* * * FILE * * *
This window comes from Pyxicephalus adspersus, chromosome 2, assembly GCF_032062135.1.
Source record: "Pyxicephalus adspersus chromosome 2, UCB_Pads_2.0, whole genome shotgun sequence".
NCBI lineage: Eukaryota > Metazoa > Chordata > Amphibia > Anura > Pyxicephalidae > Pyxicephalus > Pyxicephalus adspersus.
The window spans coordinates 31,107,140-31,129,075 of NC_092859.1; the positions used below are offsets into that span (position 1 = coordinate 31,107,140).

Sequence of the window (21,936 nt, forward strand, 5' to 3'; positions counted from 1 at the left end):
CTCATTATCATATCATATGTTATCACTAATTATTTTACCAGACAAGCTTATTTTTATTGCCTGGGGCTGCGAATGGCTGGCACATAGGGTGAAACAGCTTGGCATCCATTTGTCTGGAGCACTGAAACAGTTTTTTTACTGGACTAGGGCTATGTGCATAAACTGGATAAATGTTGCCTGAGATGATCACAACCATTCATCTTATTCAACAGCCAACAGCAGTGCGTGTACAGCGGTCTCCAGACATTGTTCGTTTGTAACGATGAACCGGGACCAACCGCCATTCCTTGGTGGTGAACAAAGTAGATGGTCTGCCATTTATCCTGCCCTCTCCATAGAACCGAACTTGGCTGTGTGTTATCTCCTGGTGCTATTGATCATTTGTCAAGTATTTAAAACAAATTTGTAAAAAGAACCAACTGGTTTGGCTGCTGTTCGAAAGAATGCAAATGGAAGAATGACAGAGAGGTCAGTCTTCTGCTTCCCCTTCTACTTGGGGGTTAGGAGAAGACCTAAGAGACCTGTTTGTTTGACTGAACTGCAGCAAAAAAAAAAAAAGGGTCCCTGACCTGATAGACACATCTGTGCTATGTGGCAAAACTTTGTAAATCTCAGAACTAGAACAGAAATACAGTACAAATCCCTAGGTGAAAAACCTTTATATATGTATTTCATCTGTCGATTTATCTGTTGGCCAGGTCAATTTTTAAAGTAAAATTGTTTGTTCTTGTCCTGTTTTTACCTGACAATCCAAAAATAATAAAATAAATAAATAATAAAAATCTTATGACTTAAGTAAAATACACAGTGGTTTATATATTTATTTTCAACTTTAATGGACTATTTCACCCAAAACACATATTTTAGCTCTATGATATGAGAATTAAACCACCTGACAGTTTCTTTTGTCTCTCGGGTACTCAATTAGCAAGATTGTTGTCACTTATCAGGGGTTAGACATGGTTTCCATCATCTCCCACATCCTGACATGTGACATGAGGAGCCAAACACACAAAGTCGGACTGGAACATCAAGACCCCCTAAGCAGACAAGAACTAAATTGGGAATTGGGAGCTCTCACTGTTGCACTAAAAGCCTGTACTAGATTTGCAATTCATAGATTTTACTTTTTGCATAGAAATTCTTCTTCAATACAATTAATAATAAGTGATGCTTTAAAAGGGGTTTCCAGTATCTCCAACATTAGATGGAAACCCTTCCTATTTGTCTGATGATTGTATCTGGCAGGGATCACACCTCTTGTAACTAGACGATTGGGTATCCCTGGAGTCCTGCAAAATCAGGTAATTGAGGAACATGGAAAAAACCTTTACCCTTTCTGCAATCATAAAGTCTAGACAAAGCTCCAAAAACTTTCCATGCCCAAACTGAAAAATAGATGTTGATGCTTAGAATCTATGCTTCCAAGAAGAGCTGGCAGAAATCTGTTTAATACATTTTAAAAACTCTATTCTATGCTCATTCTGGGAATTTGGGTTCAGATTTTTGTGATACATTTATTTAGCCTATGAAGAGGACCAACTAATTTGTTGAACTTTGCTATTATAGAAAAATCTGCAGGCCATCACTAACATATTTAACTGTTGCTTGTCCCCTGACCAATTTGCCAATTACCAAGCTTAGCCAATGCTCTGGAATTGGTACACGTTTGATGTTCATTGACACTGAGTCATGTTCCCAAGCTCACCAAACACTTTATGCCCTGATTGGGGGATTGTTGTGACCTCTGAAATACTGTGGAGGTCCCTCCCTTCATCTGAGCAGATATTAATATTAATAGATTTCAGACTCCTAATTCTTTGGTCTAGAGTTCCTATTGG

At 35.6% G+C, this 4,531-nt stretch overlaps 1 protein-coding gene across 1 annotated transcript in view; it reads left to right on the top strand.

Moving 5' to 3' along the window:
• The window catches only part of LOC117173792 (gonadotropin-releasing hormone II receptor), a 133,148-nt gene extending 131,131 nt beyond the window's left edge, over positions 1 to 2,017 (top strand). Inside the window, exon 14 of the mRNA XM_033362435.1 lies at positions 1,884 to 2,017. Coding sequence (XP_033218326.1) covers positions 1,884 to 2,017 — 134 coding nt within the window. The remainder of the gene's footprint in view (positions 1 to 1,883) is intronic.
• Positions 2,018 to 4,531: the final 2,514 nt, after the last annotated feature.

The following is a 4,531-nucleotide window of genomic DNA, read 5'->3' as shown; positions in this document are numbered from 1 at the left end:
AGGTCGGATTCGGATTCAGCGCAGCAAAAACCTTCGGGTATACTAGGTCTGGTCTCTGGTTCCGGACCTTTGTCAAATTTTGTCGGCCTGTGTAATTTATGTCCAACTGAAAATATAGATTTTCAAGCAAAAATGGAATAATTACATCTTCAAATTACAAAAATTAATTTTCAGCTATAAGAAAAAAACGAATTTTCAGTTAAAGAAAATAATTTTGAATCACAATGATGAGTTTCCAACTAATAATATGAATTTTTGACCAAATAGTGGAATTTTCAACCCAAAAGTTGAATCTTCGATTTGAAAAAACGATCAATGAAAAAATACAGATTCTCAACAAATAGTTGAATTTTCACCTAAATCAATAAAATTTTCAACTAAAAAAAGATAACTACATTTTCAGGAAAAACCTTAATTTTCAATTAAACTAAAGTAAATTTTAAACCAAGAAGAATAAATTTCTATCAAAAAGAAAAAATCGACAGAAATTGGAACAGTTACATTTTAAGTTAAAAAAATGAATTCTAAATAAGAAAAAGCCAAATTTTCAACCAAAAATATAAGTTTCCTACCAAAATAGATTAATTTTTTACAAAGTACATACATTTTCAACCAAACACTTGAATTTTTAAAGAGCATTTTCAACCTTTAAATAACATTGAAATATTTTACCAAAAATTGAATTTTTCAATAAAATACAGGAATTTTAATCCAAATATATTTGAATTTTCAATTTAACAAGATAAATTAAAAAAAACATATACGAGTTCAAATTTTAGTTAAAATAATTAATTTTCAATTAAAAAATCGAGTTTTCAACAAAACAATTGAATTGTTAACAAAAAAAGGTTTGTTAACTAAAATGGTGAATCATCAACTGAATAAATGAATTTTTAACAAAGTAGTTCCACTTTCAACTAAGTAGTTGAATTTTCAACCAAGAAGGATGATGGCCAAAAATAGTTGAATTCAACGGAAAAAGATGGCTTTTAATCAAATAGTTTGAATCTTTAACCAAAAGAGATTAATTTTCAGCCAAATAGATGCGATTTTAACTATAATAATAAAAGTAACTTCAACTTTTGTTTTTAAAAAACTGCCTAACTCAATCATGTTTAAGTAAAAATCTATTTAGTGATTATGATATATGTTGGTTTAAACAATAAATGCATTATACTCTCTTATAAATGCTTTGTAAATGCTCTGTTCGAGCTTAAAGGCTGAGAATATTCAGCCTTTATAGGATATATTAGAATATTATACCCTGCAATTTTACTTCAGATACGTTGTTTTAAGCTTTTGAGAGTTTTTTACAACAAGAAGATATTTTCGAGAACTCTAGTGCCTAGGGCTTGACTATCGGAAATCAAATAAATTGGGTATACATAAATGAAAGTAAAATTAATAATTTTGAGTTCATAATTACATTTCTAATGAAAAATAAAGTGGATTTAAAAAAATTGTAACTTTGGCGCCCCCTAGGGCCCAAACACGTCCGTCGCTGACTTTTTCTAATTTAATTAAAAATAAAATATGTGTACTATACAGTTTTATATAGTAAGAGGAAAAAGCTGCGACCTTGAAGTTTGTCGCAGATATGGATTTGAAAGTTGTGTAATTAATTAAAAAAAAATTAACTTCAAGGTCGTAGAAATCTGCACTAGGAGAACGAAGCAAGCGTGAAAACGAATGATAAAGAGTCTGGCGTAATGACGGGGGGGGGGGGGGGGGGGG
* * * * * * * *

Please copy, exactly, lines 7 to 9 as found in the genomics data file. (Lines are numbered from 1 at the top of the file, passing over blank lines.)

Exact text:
At 35.6% G+C, this 4,531-nt stretch overlaps 1 protein-coding gene across 1 annotated transcript in view; it reads left to right on the top strand.

Moving 5' to 3' along the window:
• The window catches only part of LOC117173792 (gonadotropin-releasing hormone II receptor), a 133,148-nt gene extending 131,131 nt beyond the window's left edge, over positions 1 to 2,017 (top strand). Inside the window, exon 14 of the mRNA XM_033362435.1 lies at positions 1,884 to 2,017. Coding sequence (XP_033218326.1) covers positions 1,884 to 2,017 — 134 coding nt within the window. The remainder of the gene's footprint in view (positions 1 to 1,883) is intronic.